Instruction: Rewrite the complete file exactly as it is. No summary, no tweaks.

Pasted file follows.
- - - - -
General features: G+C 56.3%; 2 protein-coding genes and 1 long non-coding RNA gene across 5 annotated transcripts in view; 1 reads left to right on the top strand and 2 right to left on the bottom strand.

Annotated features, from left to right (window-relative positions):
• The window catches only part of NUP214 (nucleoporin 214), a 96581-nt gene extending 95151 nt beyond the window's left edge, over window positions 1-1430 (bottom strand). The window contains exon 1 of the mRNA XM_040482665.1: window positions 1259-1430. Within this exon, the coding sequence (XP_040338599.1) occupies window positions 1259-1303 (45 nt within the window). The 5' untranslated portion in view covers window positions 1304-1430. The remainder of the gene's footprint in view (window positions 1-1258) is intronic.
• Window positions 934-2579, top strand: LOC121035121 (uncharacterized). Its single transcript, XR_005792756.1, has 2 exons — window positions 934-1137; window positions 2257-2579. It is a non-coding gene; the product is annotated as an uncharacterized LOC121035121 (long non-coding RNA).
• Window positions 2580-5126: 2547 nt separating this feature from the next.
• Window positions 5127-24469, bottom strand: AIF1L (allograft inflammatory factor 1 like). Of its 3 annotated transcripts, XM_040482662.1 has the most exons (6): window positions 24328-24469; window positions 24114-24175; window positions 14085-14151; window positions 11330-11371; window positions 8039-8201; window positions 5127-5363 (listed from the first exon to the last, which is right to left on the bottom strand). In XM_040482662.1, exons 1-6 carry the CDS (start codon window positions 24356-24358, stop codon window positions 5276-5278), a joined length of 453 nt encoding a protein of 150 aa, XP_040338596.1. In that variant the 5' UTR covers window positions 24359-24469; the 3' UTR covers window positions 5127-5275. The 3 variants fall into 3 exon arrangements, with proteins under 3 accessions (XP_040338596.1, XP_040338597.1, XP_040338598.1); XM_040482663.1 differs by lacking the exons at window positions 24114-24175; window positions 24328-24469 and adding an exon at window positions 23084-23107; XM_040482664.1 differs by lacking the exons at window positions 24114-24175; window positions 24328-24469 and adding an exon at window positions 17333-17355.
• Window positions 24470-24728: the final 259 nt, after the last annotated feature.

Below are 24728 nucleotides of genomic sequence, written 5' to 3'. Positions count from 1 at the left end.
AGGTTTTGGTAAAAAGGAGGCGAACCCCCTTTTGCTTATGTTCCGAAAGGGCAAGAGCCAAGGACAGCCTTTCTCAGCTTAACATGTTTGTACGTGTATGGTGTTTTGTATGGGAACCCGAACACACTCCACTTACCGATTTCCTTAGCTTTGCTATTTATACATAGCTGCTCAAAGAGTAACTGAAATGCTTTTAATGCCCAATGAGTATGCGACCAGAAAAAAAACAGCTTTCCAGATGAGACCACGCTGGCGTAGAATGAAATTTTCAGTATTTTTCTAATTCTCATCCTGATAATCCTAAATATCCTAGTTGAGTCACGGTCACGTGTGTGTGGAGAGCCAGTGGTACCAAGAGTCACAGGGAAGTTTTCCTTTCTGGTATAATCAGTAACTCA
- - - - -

General features: G+C 56.3%; 2 protein-coding genes and 1 long non-coding RNA gene across 5 annotated transcripts in view; 1 reads left to right on the top strand and 2 right to left on the bottom strand.

Annotated features, from left to right (window-relative positions):
• The window catches only part of NUP214 (nucleoporin 214), a 96581-nt gene extending 95151 nt beyond the window's left edge, over window positions 1-1430 (bottom strand). The window contains exon 1 of the mRNA XM_040482665.1: window positions 1259-1430. Within this exon, the coding sequence (XP_040338599.1) occupies window positions 1259-1303 (45 nt within the window). The 5' untranslated portion in view covers window positions 1304-1430. The remainder of the gene's footprint in view (window positions 1-1258) is intronic.
• Window positions 934-2579, top strand: LOC121035121 (uncharacterized). Its single transcript, XR_005792756.1, has 2 exons — window positions 934-1137; window positions 2257-2579. It is a non-coding gene; the product is annotated as an uncharacterized LOC121035121 (long non-coding RNA).
• Window positions 2580-5126: 2547 nt separating this feature from the next.
• Window positions 5127-24469, bottom strand: AIF1L (allograft inflammatory factor 1 like). Of its 3 annotated transcripts, XM_040482662.1 has the most exons (6): window positions 24328-24469; window positions 24114-24175; window positions 14085-14151; window positions 11330-11371; window positions 8039-8201; window positions 5127-5363 (listed from the first exon to the last, which is right to left on the bottom strand). In XM_040482662.1, exons 1-6 carry the CDS (start codon window positions 24356-24358, stop codon window positions 5276-5278), a joined length of 453 nt encoding a protein of 150 aa, XP_040338596.1. In that variant the 5' UTR covers window positions 24359-24469; the 3' UTR covers window positions 5127-5275. The 3 variants fall into 3 exon arrangements, with proteins under 3 accessions (XP_040338596.1, XP_040338597.1, XP_040338598.1); XM_040482663.1 differs by lacking the exons at window positions 24114-24175; window positions 24328-24469 and adding an exon at window positions 23084-23107; XM_040482664.1 differs by lacking the exons at window positions 24114-24175; window positions 24328-24469 and adding an exon at window positions 17333-17355.
• Window positions 24470-24728: the final 259 nt, after the last annotated feature.

Below are 24728 nucleotides of genomic sequence, written 5' to 3'. Positions count from 1 at the left end.
AGGTTTTGGTAAAAAGGAGGCGAACCCCCTTTTGCTTATGTTCCGAAAGGGCAAGAGCCAAGGACAGCCTTTCTCAGCTTAACATGTTTGTACGTGTATGGTGTTTTGTATGGGAACCCGAACACACTCCACTTACCGATTTCCTTAGCTTTGCTATTTATACATAGCTGCTCAAAGAGTAACTGAAATGCTTTTAATGCCCAATGAGTATGCGACCAGAAAAAAAACAGCTTTCCAGATGAGACCACGCTGGCGTAGAATGAAATTTTCAGTATTTTTCTAATTCTCATCCTGATAATCCTAAATATCCTAGTTGAGTCACGGTCACGTGTGTGTGGAGAGCCAGTGGTACCAAGAGTCACAGGGAAGTTTTCCTTTCTGGTATAATCAGTAACTCA